My favorite toys for my kids are open-ended ones that offer a wide variety of exploration and learning. And while I also really appreciate self-correcting activities, sometimes being able to break free from the set mold can really challenge kids to also think outside of the box. From the moment we purchased our Montessori cylinder ladder, it has been an endless journey of exploration and learning!
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Ways to teach with Knobless Cylinders
Our family really loves using knobless cylinders for an assortment of activities and learning opportunities. It was a purchase I didn’t know would be literally the most loved toy for consecutive years in a row. In fact, I just pulled it out of our toy rotation, and again, instantly attracted to it like a magnet.
Most specifically, we love using a Knobless Cylinder Ladder.
So you might be thinking…
“What’s even the difference between Knobless Cylinders and a Cylinder Ladder?”
First, knobless cylinder sets do not have a board that they call home, rather they live in color coded boxes. Similar to a basic wooden puzzle for kids, a cylinder ladder has cut out circles where you place each cylinder on its end.
Second, a knobless cylinder set comes in usualy 4 colors and they also have varying diameters and dimensions beyond just color. What I really love about using a cylinder ladder set for is when I want each peg to have the same circumference and I only want them to vary in height and color.
Finally, there aren’t as many pieces to a cylinder ladder. Usually there 26 pieces (5 cylinders of 5 colors) whereas knobless cylinders usually have 4 colors and 10 pieces each (44 total, including the four boxes each set lives in).
How to use a Montessori Cylinder Ladder
Early Dexterity Skills
Even my youngest was playing with this at 10 months or so. All she did was line up each peg to correspond with any circular hole position on the board. Therefore it builds hand-eye coordination, motor skills, and works on grip and grasping.
Pull those cylinders off the board and stack them! Because theyall have the same size base, this also works on dexterity by being able to gentlely and precisely place one on another.
Creating Pattern Lines
Again, moving the cylinders off of the board, you can work on lining them up on their sides to make color pattern sequences.
Basic Understand of Fractions
Even for very young learners, this is actually a great way to introduce fraction concepts. Because while it’s easy to understand biggest and littlest, maybe saying somthing like “one that is half the size of the biggest” or lining up fractions together for a visual understanding of what two-thirds means.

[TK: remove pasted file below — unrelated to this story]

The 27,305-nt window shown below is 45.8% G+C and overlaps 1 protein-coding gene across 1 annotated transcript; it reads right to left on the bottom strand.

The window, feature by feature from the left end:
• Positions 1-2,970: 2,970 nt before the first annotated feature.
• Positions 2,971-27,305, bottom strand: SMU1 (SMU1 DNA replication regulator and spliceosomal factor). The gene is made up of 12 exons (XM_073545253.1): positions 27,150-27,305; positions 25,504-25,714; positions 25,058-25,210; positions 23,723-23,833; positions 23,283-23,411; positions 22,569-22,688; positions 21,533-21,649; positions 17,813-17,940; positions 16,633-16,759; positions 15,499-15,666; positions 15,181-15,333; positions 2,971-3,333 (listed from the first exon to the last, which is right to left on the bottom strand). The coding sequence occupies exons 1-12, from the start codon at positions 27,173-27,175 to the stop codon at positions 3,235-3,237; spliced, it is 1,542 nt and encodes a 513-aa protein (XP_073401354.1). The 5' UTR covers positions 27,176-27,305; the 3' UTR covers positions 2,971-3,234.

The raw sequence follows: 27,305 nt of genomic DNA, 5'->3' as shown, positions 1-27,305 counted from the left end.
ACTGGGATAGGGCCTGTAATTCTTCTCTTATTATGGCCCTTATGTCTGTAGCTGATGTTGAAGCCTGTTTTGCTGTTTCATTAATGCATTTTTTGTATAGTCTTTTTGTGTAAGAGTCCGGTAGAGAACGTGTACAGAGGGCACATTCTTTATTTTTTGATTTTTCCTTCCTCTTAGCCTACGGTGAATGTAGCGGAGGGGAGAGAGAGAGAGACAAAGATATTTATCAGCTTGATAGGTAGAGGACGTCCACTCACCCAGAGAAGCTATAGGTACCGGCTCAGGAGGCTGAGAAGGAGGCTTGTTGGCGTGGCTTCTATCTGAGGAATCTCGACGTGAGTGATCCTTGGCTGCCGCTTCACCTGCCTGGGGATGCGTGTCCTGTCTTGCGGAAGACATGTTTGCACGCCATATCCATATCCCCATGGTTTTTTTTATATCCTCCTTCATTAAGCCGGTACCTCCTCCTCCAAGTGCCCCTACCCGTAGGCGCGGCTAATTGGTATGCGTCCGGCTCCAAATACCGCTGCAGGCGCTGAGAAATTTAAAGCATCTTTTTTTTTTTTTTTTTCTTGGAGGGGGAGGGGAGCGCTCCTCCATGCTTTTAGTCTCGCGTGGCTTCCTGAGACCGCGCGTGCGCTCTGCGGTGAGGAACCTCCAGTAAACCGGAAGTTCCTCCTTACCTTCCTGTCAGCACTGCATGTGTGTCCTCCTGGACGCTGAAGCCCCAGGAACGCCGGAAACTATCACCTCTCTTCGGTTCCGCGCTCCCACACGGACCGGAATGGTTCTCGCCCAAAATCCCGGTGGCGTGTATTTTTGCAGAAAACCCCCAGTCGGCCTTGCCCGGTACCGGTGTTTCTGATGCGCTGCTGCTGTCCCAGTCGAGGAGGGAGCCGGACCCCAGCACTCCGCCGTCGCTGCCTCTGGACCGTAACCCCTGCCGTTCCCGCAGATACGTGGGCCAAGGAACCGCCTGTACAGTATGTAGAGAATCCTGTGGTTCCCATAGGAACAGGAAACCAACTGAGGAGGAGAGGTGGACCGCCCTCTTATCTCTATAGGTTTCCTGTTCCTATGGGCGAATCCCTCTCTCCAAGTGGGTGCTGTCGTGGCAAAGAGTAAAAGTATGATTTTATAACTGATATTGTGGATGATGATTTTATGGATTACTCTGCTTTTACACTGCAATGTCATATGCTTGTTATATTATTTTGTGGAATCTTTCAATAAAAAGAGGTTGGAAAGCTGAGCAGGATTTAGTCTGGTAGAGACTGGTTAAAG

Large Scale Patterning
Using the board, you can work on making patterns in the image from above. While my specific board is a bit harder because for some reason it was made with 4 of each color instead of making a perfect 5×5 square, a nice square you can do some incredible patterning!
Sorting Gradient Height
Use your cylinder ladder for its intended purpose and have kids learn how to sort the pegs in height order on the board.
Sorting Color Order
If your board is like mine, the colors actually aren’t in color order. This gave us an extra opportunity to explore colors and their relationships to one another.
Basic bar graphing skills
For preschoolers, the basic understanding that one cylinder realtes to one items, you can use the board as if it is a graph and each color is assigned to an object or topic. For instance, have your preschooler ask people to tally people to know their favorite fruit and assign each one a color and graph it. Visually they can see the graph looking down on the board.
Anticipating an outcome is something we’ve been working on and while color is very easy for our preschooler to see and understand, spatial understanding of patterns is a little more complex. So understanding why cylinders are placed in the order they are can be more challenging to identify as the physical height.
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Kara is an author and advocate for positive, grace-filled parenting. She is homeschooler to her 4 children living in Boston, MA and believes in creative educational approaches to help kids dive deeper into a rich learning experience. She has her degree in Secondary Education & Adolescent Childhood Development and is passionate about connecting with and helping other parents on their journey to raise awesome kids!